Next, there was the recent Senkaku Island dispute between China and Japan. 

In all three incidents, the state-run media in China calmed nationalist pride and the people’s demand for blood.

It is ironic that in America, the opinionated, biased voices from the so-called “free” media often feeds the mob’s frenzy and the mob signals what it wants to hear, which may lead to another war unless wiser heads prevail.

Discover more at Media Slugfest Using Taiwan

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Lloyd Lofthouse is the award-winning author of the concubine saga, My Splendid Concubine & Our Hart. When you love a Chinese woman, you marry her family and culture too.

If you want to subscribe to iLook China, there is a “Subscribe” button at the top of the screen in the menu bar.


China Following Tradition — Part 1/4

November 5, 2010

Three times George Washington acted in a way that would insure the newly born US Republic would survive.

His first act was in 1782, when Colonel Lewis Nicola wrote a letter to Washington suggesting that Washington should set up a constitutional monarchy because of the inefficiency of the Continental Congress.

Washington was offended at such a suggestion and wrote to Nicola telling him to banish such thoughts from his mind. Source: George Washington – Legends and Myths

His second act took place in 1783, when he stepped in and saved the republic by ending the Newburgh Conspiracy, a plot in the military to seize power and create a military dictatorship. Source: Early America

The third act was when Washington stepped down as President (1789 – 1797) and returned to his farm.

When King George III asked his American painter, Benjamin West, what Washington would do after wining independence, West replied, “They say he will return to his farm.”

“If he does that,” King George said, “he will be the greatest man in the world.” source: Cato Institute

A few days ago while at Costco, I paid for a copy of The Economist for October 23, 2010.  The cover ( in the tradition of Yellow Journalism ) promised great topics to write about.

The headline on the cover read, “The next emperor – Will Xi Jinping change China?”

As I read the feature article on page 13, I laughed when I saw, “Mr. Xi’s appointment was eerily similar to the recent anointment of Kim Jong-un in North Korea.”

The reason I saw humor in this absurd statement was that there is nothing similar. Kim Jong Un inherited his for-life position as Supreme Leader of North Korea. He is the son of Kim Jong-il, and the grandson of Kim Il-sung, the founder of North Korea.

In Part Two, I will explain the difference between China’s Republic, a dictatorship and a monarchy.

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Lloyd Lofthouse is the award-winning author of the concubine saga, My Splendid Concubine & Our Hart. When you love a Chinese woman, you marry her family and culture too.

If you want to subscribe to iLook China, there is a “Subscribe” button at the top of the screen in the menu bar.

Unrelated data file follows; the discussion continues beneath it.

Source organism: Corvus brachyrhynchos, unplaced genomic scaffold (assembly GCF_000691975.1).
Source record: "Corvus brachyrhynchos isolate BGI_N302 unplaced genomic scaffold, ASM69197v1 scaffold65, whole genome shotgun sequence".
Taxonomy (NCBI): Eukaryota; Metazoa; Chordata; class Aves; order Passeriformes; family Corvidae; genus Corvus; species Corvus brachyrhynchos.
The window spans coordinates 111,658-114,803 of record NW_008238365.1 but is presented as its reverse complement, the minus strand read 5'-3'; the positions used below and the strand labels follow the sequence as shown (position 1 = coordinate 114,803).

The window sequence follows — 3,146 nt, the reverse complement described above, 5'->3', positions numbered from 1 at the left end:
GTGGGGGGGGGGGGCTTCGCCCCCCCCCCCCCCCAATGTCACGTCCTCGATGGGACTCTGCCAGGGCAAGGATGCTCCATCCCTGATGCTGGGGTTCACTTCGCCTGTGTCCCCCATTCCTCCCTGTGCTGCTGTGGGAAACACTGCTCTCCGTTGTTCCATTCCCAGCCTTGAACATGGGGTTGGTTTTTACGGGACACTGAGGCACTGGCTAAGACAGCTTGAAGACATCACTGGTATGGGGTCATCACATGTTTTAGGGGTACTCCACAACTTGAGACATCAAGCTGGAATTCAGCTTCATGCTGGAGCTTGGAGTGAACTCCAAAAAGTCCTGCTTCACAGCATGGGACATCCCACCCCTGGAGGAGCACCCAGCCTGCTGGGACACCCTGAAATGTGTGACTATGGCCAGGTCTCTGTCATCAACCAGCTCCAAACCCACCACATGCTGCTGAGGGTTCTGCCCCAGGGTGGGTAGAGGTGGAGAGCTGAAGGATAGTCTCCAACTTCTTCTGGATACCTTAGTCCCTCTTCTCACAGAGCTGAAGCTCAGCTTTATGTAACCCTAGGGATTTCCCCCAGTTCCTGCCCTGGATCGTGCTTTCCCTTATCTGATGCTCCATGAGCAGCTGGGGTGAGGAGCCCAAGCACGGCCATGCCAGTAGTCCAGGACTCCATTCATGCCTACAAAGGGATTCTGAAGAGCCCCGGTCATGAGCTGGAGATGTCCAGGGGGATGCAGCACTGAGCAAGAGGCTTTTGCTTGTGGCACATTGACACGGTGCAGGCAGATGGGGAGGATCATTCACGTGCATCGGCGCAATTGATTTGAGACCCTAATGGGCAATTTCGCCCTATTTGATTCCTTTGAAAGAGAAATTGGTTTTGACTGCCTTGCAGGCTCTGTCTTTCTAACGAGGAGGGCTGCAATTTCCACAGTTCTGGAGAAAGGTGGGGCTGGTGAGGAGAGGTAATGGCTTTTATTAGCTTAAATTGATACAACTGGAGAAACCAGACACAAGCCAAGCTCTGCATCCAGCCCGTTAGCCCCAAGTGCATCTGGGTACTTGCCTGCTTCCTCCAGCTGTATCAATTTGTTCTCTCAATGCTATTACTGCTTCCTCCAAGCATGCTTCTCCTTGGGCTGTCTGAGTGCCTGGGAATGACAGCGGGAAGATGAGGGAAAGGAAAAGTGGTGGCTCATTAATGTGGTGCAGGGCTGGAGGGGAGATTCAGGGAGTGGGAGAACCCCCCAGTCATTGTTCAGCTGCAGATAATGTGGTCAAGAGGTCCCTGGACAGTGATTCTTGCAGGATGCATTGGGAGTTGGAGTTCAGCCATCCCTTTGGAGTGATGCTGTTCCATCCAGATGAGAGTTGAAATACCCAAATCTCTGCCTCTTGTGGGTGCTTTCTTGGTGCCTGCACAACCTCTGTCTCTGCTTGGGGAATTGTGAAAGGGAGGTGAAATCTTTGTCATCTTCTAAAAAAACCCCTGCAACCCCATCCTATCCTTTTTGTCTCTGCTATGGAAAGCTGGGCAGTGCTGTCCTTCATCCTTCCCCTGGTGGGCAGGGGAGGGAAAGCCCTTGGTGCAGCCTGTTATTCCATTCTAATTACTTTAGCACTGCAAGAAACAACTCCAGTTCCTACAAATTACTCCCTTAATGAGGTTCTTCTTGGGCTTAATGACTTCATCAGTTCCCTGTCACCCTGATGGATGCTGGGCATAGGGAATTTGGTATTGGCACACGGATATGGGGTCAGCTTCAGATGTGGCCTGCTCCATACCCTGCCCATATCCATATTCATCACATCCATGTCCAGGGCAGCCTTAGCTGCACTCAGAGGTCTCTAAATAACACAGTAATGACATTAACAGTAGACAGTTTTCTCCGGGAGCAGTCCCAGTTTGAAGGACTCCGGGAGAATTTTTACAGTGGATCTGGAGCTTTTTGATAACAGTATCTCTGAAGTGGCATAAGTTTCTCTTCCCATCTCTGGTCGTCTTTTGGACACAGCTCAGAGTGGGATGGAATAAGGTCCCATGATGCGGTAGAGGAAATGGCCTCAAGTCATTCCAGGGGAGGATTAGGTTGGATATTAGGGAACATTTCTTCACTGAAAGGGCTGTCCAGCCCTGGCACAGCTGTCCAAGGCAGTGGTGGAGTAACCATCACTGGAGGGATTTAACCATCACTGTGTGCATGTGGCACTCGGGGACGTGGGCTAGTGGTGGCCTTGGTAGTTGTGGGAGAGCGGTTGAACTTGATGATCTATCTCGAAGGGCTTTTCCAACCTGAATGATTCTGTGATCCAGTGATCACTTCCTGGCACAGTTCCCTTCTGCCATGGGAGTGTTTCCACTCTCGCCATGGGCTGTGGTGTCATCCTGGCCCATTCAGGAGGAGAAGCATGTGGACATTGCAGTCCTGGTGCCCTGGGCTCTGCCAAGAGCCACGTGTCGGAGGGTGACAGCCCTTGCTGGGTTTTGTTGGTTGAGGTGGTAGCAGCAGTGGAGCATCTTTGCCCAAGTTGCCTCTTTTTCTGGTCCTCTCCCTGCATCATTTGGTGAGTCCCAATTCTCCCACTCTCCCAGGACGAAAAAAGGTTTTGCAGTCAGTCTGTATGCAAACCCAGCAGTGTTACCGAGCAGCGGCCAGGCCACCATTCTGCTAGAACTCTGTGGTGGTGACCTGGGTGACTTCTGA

China’s Long History with Burma/Myanmar – Part 1/4

September 24, 2010

The Economist (September 9, 2010) published a critical piece about China’s relationship with Myanmar – Welcome, Neighbor – China hosts another tinpot dictator from next door

“Tinpot dictator” are the two key words in the title of this opinion piece, as if the United States has never hosted “tinpot” dictators.

A well-written criticism of the U.S. government from Sri Lanka sets the record straight.

“I wish the spokesman of the (U.S.) State Department … would explain how Washington’s concern for democracy in Sri Lanka squares with US support for repressive regimes such as the one in Uzbekistan or the autocratic rule in Saudi Arabia, both countries in which the U.S. has military facilities.

“In post-World War II period, Washington has militarily propped up such dictators including several in South Korea, Ferdinand Marcos who was ousted by the Filipino people, Indonesia’s Suharto also thrown out by the people, Vietnam’s Dinh Diem, various military governments in Thailand, Singapore’s autocrat Lee Kwan Yew, the military dictators in Pakistan from Ayub Khan to Pervez Musharraf, all of them from our part of the world…” Source: The Ugly Americans Once More (Lankaweb, Sri Lanaka’s first Social Media website)

The Economist only mentions a half century of history between China and Burma/Myanmar.

Yet China’s history with Burma/Myanmar goes back about two thousand years.

The opinion piece also does not mention that China, since 1982, has not been into nation building as the U.S. has since 9/11, when President G.W. Bush launched wars against Iraq and Afghanistan with threats toward Iran and North Korea. 

See In the National Interest

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Lloyd Lofthouse is the award-winning author of the concubine saga, My Splendid Concubine & Our Hart. When you love a Chinese woman, you marry her family and culture too. 

If you want to subscribe to iLook China, there is a “Subscribe” button at the top of the screen in the menu bar.


Defector / Traitor (4/4)

August 5, 2010

We have a friend who came from China to the US to study in the 1980s. She thought about defecting but didn’t. She loved her family and friends too much to hurt them, so she went back to China. Years later, she returned to the US legally and become an American citizen without defecting, and no village in China suffered for her act.